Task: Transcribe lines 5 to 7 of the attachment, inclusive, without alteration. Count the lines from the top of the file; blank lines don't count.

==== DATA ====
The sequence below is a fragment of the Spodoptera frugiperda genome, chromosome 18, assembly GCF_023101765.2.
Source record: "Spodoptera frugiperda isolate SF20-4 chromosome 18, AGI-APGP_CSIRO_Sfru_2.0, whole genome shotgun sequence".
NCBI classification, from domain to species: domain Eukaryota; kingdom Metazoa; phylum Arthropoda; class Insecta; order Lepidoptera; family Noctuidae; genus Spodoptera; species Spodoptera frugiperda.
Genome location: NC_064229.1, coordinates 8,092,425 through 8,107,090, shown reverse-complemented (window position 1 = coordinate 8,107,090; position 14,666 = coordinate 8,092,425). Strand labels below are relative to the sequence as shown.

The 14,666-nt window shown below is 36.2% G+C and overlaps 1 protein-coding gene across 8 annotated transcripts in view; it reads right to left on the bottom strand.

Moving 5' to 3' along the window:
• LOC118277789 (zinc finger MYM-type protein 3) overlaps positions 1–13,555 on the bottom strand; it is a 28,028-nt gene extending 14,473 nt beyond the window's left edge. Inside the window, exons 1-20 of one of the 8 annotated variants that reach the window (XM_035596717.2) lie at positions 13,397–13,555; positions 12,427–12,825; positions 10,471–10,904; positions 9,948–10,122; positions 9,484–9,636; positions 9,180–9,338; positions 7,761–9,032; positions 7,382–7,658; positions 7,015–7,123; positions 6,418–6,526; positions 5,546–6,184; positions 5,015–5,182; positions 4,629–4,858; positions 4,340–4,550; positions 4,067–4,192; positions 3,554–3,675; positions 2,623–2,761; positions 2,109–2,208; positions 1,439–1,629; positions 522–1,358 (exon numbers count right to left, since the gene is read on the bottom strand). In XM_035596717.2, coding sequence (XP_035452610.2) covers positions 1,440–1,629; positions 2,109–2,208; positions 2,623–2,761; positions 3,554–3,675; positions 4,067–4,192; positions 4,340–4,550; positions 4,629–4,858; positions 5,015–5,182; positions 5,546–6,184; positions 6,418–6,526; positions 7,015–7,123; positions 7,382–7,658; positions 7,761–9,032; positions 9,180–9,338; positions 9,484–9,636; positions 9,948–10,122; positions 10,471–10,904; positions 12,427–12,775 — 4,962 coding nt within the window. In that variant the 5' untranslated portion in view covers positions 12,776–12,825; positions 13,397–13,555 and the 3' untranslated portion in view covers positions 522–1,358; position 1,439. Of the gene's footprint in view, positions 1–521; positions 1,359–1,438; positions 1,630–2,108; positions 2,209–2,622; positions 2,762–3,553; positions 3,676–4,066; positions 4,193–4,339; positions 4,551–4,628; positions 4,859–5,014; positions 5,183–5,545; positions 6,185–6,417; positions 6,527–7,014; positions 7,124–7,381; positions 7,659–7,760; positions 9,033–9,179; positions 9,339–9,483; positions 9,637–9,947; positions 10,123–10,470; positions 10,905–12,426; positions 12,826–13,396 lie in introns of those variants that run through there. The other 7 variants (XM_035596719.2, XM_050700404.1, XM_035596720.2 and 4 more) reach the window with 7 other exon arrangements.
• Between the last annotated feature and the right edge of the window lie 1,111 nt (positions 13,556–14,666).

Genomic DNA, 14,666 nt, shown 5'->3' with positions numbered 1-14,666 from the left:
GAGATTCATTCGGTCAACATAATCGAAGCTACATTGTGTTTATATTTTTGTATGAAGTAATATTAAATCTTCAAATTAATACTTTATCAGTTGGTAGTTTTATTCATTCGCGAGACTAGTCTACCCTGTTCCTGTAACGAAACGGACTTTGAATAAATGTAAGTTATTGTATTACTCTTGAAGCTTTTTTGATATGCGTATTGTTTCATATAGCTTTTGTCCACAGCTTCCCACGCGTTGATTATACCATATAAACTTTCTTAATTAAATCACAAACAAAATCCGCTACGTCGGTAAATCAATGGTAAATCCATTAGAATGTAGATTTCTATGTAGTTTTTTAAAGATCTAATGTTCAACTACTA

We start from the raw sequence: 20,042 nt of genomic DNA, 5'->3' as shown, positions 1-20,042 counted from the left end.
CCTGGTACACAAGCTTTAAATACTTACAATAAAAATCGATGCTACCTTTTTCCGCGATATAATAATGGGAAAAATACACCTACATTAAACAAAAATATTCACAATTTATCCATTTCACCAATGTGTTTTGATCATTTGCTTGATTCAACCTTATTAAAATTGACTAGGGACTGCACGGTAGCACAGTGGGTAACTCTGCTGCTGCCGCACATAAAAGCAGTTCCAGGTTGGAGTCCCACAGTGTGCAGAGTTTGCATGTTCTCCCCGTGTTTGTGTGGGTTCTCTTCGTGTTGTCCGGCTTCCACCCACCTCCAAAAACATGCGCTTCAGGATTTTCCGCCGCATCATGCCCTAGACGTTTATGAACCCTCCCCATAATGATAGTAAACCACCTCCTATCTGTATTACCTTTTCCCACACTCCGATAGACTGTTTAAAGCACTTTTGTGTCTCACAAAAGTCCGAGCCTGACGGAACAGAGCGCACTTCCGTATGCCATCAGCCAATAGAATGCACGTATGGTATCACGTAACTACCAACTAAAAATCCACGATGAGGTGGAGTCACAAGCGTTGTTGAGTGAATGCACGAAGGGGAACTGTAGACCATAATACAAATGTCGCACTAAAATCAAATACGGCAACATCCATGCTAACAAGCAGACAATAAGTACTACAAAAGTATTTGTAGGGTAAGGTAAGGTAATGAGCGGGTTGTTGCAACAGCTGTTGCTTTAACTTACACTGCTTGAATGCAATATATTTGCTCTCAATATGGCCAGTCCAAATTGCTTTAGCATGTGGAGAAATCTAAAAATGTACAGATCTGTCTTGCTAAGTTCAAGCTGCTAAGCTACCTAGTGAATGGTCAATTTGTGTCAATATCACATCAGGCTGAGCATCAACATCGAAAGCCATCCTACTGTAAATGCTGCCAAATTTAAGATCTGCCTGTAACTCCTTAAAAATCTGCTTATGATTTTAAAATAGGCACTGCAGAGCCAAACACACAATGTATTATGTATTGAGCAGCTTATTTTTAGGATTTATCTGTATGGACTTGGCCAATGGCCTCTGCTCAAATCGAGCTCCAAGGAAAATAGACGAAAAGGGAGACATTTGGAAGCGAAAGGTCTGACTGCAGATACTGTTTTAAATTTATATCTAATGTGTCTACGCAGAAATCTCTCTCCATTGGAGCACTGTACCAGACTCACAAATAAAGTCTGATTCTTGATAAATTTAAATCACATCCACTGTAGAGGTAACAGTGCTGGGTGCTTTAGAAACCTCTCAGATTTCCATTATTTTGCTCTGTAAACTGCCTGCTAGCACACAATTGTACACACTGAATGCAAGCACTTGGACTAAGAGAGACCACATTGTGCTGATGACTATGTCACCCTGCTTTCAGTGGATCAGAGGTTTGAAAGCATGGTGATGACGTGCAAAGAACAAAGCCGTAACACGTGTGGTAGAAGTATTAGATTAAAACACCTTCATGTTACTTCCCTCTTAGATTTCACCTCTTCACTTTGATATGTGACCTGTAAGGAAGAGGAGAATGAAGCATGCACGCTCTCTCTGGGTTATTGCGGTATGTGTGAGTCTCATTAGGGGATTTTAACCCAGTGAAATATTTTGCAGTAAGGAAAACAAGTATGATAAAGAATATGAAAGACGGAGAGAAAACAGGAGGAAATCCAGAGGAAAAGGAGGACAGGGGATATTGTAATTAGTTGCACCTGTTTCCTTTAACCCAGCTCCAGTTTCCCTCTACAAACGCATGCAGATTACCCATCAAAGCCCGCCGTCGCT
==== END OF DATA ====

The 14,666-nt window shown below is 36.2% G+C and overlaps 1 protein-coding gene across 8 annotated transcripts in view; it reads right to left on the bottom strand.

Moving 5' to 3' along the window:
• LOC118277789 (zinc finger MYM-type protein 3) overlaps positions 1–13,555 on the bottom strand; it is a 28,028-nt gene extending 14,473 nt beyond the window's left edge. Inside the window, exons 1-20 of one of the 8 annotated variants that reach the window (XM_035596717.2) lie at positions 13,397–13,555; positions 12,427–12,825; positions 10,471–10,904; positions 9,948–10,122; positions 9,484–9,636; positions 9,180–9,338; positions 7,761–9,032; positions 7,382–7,658; positions 7,015–7,123; positions 6,418–6,526; positions 5,546–6,184; positions 5,015–5,182; positions 4,629–4,858; positions 4,340–4,550; positions 4,067–4,192; positions 3,554–3,675; positions 2,623–2,761; positions 2,109–2,208; positions 1,439–1,629; positions 522–1,358 (exon numbers count right to left, since the gene is read on the bottom strand). In XM_035596717.2, coding sequence (XP_035452610.2) covers positions 1,440–1,629; positions 2,109–2,208; positions 2,623–2,761; positions 3,554–3,675; positions 4,067–4,192; positions 4,340–4,550; positions 4,629–4,858; positions 5,015–5,182; positions 5,546–6,184; positions 6,418–6,526; positions 7,015–7,123; positions 7,382–7,658; positions 7,761–9,032; positions 9,180–9,338; positions 9,484–9,636; positions 9,948–10,122; positions 10,471–10,904; positions 12,427–12,775 — 4,962 coding nt within the window. In that variant the 5' untranslated portion in view covers positions 12,776–12,825; positions 13,397–13,555 and the 3' untranslated portion in view covers positions 522–1,358; position 1,439. Of the gene's footprint in view, positions 1–521; positions 1,359–1,438; positions 1,630–2,108; positions 2,209–2,622; positions 2,762–3,553; positions 3,676–4,066; positions 4,193–4,339; positions 4,551–4,628; positions 4,859–5,014; positions 5,183–5,545; positions 6,185–6,417; positions 6,527–7,014; positions 7,124–7,381; positions 7,659–7,760; positions 9,033–9,179; positions 9,339–9,483; positions 9,637–9,947; positions 10,123–10,470; positions 10,905–12,426; positions 12,826–13,396 lie in introns of those variants that run through there. The other 7 variants (XM_035596719.2, XM_050700404.1, XM_035596720.2 and 4 more) reach the window with 7 other exon arrangements.